Within engineering, economics, and the natural sciences, sustainable aviation is often configured as an ecological and economic problem, which can be solved through technological innovation. In contrast to this, we set up a research project centering on social innovation, named Human demands of sustainable aviation. In the project, we combined theories from Feminist Science and Technology Studies (FSTS) with methods from Participatory Design (PD) and practice-based Ontological Design (OD). In this paper, we use our project as a case study to analyze and discuss how users and non-users are configured within different disciplinary contexts. The findings illustrate that conceptualizations and categorizations of users and non-users are not stable. They denote highly situated phenomena that emerge out of different research approaches and understandings of innovation. Power structures that are entangled with the positions researchers take, including specific theories, methods, and (implicit) values, pervade these contexts and understandings. With this in mind, we advocate for power critical reflections on the performative effects of knowledge making as processes of world making and for inter-and transdisciplinary research to do justice to the different life worlds we inhabit. We further argue that innovation should be based on collectively negotiated visions of how we want to live in the future, instead of predictions that project our current realities into the status quo of tomorrow.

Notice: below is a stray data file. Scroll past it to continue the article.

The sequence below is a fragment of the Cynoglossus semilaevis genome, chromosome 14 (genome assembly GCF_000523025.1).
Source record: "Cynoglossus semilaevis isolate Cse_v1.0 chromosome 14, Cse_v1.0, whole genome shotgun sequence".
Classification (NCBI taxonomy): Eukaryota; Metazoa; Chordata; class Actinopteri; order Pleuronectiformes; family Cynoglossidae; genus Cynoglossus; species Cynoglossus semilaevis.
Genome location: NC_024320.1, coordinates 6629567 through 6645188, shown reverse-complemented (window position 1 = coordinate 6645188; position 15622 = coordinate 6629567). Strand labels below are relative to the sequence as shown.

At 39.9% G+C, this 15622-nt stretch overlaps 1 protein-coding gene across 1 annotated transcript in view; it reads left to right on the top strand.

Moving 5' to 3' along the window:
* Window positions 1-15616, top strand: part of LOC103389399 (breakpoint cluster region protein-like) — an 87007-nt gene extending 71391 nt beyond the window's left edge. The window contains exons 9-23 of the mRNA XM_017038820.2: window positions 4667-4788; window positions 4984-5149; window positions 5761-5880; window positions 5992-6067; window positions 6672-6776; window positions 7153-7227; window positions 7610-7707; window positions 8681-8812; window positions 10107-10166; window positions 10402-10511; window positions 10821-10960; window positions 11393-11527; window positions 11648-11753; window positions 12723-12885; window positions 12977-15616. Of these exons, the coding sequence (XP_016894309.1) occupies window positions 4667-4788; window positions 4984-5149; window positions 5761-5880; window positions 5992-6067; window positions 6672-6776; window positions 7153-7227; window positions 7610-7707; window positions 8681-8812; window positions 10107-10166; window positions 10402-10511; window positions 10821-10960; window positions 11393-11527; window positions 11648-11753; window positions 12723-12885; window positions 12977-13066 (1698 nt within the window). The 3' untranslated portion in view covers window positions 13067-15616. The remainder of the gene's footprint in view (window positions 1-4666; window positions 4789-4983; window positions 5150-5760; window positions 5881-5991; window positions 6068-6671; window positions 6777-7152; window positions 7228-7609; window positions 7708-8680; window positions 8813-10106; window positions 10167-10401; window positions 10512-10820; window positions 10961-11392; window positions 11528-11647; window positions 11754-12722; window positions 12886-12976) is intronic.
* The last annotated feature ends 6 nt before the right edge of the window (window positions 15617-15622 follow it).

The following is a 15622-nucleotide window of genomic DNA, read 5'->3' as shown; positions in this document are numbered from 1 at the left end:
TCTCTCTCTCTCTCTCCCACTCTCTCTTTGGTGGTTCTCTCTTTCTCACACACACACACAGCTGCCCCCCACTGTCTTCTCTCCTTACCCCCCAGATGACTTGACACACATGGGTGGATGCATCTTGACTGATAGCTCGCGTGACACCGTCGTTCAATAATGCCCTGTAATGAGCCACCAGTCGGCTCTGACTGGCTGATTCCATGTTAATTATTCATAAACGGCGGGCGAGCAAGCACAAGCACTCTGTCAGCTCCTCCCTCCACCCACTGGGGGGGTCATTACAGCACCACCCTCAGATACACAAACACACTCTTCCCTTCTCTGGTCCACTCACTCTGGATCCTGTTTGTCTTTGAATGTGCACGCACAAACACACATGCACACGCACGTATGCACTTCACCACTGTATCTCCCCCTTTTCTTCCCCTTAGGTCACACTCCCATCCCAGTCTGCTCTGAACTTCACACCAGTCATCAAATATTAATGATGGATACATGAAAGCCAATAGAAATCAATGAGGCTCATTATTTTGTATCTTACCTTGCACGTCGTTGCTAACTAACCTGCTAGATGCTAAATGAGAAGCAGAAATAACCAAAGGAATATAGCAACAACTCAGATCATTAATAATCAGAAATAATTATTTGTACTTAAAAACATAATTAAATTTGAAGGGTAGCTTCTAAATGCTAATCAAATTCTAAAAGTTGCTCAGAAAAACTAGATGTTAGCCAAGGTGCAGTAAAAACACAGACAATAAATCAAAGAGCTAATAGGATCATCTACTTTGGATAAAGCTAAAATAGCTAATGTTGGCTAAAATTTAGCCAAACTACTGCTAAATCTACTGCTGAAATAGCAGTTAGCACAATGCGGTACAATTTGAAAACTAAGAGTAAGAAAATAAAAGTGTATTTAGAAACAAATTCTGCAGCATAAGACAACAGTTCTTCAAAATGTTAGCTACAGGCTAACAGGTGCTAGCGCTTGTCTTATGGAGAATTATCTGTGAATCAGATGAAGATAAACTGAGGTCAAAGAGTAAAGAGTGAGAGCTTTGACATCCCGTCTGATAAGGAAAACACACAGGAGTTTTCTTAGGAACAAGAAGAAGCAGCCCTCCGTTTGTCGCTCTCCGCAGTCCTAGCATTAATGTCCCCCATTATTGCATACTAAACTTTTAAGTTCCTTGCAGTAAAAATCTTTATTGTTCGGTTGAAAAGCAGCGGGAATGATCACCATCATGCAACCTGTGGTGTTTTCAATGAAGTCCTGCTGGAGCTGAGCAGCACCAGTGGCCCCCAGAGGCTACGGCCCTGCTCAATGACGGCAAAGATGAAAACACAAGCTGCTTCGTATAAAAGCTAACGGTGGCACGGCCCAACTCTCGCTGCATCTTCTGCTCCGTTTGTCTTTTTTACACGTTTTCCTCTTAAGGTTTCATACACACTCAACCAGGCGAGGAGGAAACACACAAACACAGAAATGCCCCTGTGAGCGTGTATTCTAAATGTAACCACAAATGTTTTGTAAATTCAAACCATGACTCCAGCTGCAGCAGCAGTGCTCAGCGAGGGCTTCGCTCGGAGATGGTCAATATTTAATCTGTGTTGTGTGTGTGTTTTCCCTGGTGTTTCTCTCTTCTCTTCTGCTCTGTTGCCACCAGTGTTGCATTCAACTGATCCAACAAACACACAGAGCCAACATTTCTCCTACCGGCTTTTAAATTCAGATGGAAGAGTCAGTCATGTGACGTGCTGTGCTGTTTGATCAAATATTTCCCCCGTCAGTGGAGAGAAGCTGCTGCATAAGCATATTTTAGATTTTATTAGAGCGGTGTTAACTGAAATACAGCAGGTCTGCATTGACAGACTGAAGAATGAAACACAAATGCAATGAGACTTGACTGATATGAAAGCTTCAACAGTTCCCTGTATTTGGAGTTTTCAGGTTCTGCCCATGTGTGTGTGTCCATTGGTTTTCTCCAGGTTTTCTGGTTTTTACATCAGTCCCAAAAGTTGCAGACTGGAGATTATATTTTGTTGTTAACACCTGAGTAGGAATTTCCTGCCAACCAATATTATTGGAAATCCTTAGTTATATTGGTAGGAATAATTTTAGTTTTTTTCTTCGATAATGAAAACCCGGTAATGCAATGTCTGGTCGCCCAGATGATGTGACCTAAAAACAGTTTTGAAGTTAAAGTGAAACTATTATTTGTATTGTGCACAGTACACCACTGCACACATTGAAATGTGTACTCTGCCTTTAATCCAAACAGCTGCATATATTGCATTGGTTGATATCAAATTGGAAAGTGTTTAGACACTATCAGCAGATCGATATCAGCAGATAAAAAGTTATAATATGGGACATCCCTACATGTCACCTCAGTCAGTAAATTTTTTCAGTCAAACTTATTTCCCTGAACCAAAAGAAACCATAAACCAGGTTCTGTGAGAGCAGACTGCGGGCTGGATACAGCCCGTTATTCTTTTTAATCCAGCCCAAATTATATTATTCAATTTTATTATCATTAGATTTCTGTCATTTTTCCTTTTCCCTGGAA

|Journal||NOvation : critical studies of innovation / Institut National de la Recherche Scientifique|
|Issue number||3. Ausgabe|
|Publication status||Published - 5 Sept 2022|
- Partizipatives Design, Innovationsforschung